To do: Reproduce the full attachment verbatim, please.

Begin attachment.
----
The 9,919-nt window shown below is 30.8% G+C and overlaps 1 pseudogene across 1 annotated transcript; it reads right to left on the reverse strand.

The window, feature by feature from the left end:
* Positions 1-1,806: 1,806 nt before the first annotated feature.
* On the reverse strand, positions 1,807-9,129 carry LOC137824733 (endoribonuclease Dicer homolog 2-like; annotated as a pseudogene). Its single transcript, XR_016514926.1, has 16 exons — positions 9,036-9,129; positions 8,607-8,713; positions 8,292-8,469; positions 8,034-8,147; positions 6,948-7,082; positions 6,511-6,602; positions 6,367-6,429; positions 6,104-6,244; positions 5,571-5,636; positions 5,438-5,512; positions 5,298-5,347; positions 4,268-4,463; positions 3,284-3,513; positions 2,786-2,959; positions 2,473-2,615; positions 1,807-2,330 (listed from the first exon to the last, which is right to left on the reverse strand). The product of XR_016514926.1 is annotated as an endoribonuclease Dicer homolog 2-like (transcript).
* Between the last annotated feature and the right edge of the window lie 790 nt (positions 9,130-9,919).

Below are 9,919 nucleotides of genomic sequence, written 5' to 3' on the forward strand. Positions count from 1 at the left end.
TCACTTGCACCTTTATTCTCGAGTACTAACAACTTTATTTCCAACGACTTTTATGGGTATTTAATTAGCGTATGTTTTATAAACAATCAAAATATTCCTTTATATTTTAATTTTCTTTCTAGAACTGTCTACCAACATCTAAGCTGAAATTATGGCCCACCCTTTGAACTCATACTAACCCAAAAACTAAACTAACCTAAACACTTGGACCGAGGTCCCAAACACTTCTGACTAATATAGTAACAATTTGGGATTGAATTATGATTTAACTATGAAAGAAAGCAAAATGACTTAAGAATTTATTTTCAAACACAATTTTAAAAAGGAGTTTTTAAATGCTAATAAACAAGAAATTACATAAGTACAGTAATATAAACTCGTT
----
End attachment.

The 9,919-nt window shown below is 30.8% G+C and overlaps 1 pseudogene across 1 annotated transcript; it reads right to left on the reverse strand.

The window, feature by feature from the left end:
* Positions 1-1,806: 1,806 nt before the first annotated feature.
* On the reverse strand, positions 1,807-9,129 carry LOC137824733 (endoribonuclease Dicer homolog 2-like; annotated as a pseudogene). Its single transcript, XR_016514926.1, has 16 exons — positions 9,036-9,129; positions 8,607-8,713; positions 8,292-8,469; positions 8,034-8,147; positions 6,948-7,082; positions 6,511-6,602; positions 6,367-6,429; positions 6,104-6,244; positions 5,571-5,636; positions 5,438-5,512; positions 5,298-5,347; positions 4,268-4,463; positions 3,284-3,513; positions 2,786-2,959; positions 2,473-2,615; positions 1,807-2,330 (listed from the first exon to the last, which is right to left on the reverse strand). The product of XR_016514926.1 is annotated as an endoribonuclease Dicer homolog 2-like (transcript).
* Between the last annotated feature and the right edge of the window lie 790 nt (positions 9,130-9,919).

Below are 9,919 nucleotides of genomic sequence, written 5' to 3' on the forward strand. Positions count from 1 at the left end.
TCACTTGCACCTTTATTCTCGAGTACTAACAACTTTATTTCCAACGACTTTTATGGGTATTTAATTAGCGTATGTTTTATAAACAATCAAAATATTCCTTTATATTTTAATTTTCTTTCTAGAACTGTCTACCAACATCTAAGCTGAAATTATGGCCCACCCTTTGAACTCATACTAACCCAAAAACTAAACTAACCTAAACACTTGGACCGAGGTCCCAAACACTTCTGACTAATATAGTAACAATTTGGGATTGAATTATGATTTAACTATGAAAGAAAGCAAAATGACTTAAGAATTTATTTTCAAACACAATTTTAAAAAGGAGTTTTTAAATGCTAATAAACAAGAAATTACATAAGTACAGTAATATAAACTCGTT